At the outset, we must think of capital in a new way, as a verb, not a noun. Rather than an inanimate asset or piece of property, it constitutes an action, a means to an end—to build, to advance, to deploy the tools and instruments of a progressing economy. Indeed, capital is a process, or a method or path—what the ancient Chinese called the Dao.
Capital has an intertemporal dimension: Its positioning and advantage at different points in the future is central. Time is its milieu—defines it, shapes it, helps it and hinders it. As we think of capital in a new way, we also must think of time in a new way as we engage this process—our path, our Dao of Capital.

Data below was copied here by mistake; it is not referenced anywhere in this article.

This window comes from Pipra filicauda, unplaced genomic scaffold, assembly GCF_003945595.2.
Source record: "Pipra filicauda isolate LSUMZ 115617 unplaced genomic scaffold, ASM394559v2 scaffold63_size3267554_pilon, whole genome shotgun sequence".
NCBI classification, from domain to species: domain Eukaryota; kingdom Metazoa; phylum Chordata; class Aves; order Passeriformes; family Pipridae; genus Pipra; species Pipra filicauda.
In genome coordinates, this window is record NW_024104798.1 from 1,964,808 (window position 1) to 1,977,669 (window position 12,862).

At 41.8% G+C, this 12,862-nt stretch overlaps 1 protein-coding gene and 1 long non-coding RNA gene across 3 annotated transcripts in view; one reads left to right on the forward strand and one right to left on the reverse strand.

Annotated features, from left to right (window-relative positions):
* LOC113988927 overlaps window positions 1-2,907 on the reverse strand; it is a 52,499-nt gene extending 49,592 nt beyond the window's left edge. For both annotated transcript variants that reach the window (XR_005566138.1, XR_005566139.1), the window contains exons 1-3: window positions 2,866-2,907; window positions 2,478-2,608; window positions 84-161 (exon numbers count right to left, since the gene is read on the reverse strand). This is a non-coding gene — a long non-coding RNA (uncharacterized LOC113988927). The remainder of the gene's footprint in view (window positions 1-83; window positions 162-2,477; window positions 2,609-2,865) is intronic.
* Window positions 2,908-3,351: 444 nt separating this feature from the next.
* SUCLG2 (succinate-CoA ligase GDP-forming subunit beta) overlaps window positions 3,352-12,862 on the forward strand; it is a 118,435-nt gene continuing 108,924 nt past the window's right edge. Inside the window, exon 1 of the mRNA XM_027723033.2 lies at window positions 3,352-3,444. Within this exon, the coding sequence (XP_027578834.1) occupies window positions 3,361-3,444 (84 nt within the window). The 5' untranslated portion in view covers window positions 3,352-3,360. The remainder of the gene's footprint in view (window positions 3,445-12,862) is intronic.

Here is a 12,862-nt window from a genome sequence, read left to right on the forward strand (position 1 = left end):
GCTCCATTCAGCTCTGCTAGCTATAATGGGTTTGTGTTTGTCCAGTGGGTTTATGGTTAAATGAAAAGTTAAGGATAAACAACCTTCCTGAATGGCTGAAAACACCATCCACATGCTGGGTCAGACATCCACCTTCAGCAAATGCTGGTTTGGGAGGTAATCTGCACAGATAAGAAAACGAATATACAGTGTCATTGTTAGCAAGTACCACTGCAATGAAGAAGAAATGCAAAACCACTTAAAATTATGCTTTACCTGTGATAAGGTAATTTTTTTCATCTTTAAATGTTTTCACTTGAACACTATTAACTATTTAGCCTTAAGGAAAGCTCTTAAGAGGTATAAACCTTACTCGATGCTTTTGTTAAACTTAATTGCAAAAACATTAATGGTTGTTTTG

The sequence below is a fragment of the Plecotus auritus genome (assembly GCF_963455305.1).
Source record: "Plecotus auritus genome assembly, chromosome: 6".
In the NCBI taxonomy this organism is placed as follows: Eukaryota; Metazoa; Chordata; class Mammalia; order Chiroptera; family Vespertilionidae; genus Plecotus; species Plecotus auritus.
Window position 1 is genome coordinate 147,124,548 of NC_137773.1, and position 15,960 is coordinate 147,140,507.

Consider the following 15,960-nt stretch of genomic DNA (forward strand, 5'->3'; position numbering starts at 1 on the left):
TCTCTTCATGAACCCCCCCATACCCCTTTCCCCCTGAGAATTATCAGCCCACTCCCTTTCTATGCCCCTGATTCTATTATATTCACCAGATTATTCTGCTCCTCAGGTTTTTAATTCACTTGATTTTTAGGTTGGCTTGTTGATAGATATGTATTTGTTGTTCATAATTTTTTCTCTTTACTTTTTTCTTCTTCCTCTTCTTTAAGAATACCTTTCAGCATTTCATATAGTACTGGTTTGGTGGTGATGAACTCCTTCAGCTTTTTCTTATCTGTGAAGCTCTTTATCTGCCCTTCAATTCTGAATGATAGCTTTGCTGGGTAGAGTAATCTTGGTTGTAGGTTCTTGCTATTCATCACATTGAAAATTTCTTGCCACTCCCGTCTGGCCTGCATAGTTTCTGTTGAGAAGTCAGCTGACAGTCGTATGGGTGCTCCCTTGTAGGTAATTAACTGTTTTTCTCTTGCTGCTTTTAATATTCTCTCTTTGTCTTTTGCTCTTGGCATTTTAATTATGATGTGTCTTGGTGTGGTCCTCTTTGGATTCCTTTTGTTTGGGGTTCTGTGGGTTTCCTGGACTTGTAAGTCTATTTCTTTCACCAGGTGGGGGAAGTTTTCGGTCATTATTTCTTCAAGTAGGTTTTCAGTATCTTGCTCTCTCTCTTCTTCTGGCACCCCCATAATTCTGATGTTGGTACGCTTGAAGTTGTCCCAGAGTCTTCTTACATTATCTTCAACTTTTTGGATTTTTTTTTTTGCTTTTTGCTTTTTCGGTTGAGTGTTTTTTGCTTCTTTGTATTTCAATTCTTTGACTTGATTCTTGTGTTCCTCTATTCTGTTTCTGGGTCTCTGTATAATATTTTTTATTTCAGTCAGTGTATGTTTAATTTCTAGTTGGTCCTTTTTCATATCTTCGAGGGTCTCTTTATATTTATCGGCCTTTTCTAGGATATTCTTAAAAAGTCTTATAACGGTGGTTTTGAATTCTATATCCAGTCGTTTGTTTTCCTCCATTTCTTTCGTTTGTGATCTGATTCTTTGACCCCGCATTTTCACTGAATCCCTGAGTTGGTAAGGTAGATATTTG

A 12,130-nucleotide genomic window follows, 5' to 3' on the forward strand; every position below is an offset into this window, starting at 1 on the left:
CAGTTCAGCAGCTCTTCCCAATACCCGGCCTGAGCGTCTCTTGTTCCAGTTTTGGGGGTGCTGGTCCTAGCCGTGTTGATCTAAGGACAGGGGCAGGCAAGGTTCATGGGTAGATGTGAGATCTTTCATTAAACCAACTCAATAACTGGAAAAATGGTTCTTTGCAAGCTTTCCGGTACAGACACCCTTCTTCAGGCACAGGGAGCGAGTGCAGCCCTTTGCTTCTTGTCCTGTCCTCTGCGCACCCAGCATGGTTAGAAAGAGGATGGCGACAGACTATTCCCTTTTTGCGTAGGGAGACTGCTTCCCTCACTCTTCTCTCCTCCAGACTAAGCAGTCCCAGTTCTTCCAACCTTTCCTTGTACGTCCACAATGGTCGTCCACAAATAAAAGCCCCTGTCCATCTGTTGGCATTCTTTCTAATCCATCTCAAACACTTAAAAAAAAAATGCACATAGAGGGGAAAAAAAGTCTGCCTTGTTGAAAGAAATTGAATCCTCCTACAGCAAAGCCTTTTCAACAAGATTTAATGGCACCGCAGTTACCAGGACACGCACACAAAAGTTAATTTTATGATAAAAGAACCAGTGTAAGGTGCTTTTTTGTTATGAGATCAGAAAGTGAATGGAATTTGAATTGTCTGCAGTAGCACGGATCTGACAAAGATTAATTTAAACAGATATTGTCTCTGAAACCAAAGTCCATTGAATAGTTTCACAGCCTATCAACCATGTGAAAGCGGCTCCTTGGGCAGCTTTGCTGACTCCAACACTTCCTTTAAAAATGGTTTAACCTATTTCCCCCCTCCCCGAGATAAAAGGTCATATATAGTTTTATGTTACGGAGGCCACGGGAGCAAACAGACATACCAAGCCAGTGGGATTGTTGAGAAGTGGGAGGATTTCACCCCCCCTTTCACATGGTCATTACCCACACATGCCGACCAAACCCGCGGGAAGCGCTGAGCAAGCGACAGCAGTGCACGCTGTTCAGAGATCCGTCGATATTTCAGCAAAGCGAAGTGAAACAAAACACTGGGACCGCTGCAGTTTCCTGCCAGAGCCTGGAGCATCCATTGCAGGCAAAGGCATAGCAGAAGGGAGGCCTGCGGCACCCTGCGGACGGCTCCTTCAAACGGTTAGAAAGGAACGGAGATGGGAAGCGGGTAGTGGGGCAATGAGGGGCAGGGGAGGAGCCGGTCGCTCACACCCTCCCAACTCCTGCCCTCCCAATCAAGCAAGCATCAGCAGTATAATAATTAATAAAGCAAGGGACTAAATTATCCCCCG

This path is notable in that it is exceedingly and purposefully circuitous—the keyword throughout this book is roundabout—the “going right in order to then go left” that leads first to the means, those strategic intermediate waypoints from which it becomes all the more possible and effective to arrive at the ultimate ends. As evident and ubiquitous as this process is all around us, from the natural world of the boreal forest to the business world of the entrepreneur, all too often we fail to perceive it. We tend to see the destination, but somehow often miss the path. So, we end up playing the wrong game.
This is a lesson that runs deep through many areas of life’s strategic thinking and decision making. But this is a book about investing and, as such, this is my focus. Though I hope to make the point clearly in ...